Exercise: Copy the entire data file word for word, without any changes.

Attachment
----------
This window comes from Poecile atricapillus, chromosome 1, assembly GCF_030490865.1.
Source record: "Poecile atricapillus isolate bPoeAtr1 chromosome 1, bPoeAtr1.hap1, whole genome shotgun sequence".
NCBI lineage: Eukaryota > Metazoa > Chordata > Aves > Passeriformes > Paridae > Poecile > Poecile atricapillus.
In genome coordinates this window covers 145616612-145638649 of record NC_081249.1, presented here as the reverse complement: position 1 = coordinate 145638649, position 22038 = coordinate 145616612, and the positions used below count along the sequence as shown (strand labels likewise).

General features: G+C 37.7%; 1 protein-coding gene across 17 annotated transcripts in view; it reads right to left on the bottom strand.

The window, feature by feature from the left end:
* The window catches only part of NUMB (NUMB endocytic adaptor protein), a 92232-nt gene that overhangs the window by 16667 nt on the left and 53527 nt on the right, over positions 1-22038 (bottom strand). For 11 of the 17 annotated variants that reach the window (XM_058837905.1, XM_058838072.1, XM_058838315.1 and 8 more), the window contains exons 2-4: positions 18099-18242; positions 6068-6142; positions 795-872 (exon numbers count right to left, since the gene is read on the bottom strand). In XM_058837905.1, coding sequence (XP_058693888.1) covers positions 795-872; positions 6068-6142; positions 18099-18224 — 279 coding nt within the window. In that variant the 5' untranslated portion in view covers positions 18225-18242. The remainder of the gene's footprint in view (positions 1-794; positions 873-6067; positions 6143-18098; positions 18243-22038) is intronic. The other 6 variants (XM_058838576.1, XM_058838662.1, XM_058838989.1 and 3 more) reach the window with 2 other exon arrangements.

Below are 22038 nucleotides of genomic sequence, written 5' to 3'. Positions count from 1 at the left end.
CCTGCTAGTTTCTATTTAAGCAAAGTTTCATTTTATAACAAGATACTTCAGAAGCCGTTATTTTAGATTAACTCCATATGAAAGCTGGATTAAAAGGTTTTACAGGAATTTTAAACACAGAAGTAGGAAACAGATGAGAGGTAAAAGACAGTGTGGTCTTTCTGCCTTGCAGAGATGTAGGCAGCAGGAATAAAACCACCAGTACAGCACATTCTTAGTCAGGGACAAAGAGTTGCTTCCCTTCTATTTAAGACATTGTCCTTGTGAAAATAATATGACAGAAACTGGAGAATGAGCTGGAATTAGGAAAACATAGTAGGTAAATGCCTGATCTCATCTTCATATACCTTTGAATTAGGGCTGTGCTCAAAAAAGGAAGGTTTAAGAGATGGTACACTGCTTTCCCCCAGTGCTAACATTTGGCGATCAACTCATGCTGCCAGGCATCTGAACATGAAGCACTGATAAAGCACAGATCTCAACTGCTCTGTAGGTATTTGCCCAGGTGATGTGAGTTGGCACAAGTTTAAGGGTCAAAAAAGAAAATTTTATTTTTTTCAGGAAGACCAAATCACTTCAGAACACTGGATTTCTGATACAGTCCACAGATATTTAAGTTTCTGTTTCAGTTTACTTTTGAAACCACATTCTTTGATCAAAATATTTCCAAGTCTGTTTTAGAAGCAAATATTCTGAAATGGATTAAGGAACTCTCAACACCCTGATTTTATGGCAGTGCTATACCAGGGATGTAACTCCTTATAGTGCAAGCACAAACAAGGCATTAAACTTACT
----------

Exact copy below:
This window comes from Poecile atricapillus, chromosome 1, assembly GCF_030490865.1.
Source record: "Poecile atricapillus isolate bPoeAtr1 chromosome 1, bPoeAtr1.hap1, whole genome shotgun sequence".
NCBI lineage: Eukaryota > Metazoa > Chordata > Aves > Passeriformes > Paridae > Poecile > Poecile atricapillus.
In genome coordinates this window covers 145616612-145638649 of record NC_081249.1, presented here as the reverse complement: position 1 = coordinate 145638649, position 22038 = coordinate 145616612, and the positions used below count along the sequence as shown (strand labels likewise).

General features: G+C 37.7%; 1 protein-coding gene across 17 annotated transcripts in view; it reads right to left on the bottom strand.

The window, feature by feature from the left end:
* The window catches only part of NUMB (NUMB endocytic adaptor protein), a 92232-nt gene that overhangs the window by 16667 nt on the left and 53527 nt on the right, over positions 1-22038 (bottom strand). For 11 of the 17 annotated variants that reach the window (XM_058837905.1, XM_058838072.1, XM_058838315.1 and 8 more), the window contains exons 2-4: positions 18099-18242; positions 6068-6142; positions 795-872 (exon numbers count right to left, since the gene is read on the bottom strand). In XM_058837905.1, coding sequence (XP_058693888.1) covers positions 795-872; positions 6068-6142; positions 18099-18224 — 279 coding nt within the window. In that variant the 5' untranslated portion in view covers positions 18225-18242. The remainder of the gene's footprint in view (positions 1-794; positions 873-6067; positions 6143-18098; positions 18243-22038) is intronic. The other 6 variants (XM_058838576.1, XM_058838662.1, XM_058838989.1 and 3 more) reach the window with 2 other exon arrangements.

Below are 22038 nucleotides of genomic sequence, written 5' to 3'. Positions count from 1 at the left end.
CCTGCTAGTTTCTATTTAAGCAAAGTTTCATTTTATAACAAGATACTTCAGAAGCCGTTATTTTAGATTAACTCCATATGAAAGCTGGATTAAAAGGTTTTACAGGAATTTTAAACACAGAAGTAGGAAACAGATGAGAGGTAAAAGACAGTGTGGTCTTTCTGCCTTGCAGAGATGTAGGCAGCAGGAATAAAACCACCAGTACAGCACATTCTTAGTCAGGGACAAAGAGTTGCTTCCCTTCTATTTAAGACATTGTCCTTGTGAAAATAATATGACAGAAACTGGAGAATGAGCTGGAATTAGGAAAACATAGTAGGTAAATGCCTGATCTCATCTTCATATACCTTTGAATTAGGGCTGTGCTCAAAAAAGGAAGGTTTAAGAGATGGTACACTGCTTTCCCCCAGTGCTAACATTTGGCGATCAACTCATGCTGCCAGGCATCTGAACATGAAGCACTGATAAAGCACAGATCTCAACTGCTCTGTAGGTATTTGCCCAGGTGATGTGAGTTGGCACAAGTTTAAGGGTCAAAAAAGAAAATTTTATTTTTTTCAGGAAGACCAAATCACTTCAGAACACTGGATTTCTGATACAGTCCACAGATATTTAAGTTTCTGTTTCAGTTTACTTTTGAAACCACATTCTTTGATCAAAATATTTCCAAGTCTGTTTTAGAAGCAAATATTCTGAAATGGATTAAGGAACTCTCAACACCCTGATTTTATGGCAGTGCTATACCAGGGATGTAACTCCTTATAGTGCAAGCACAAACAAGGCATTAAACTTACT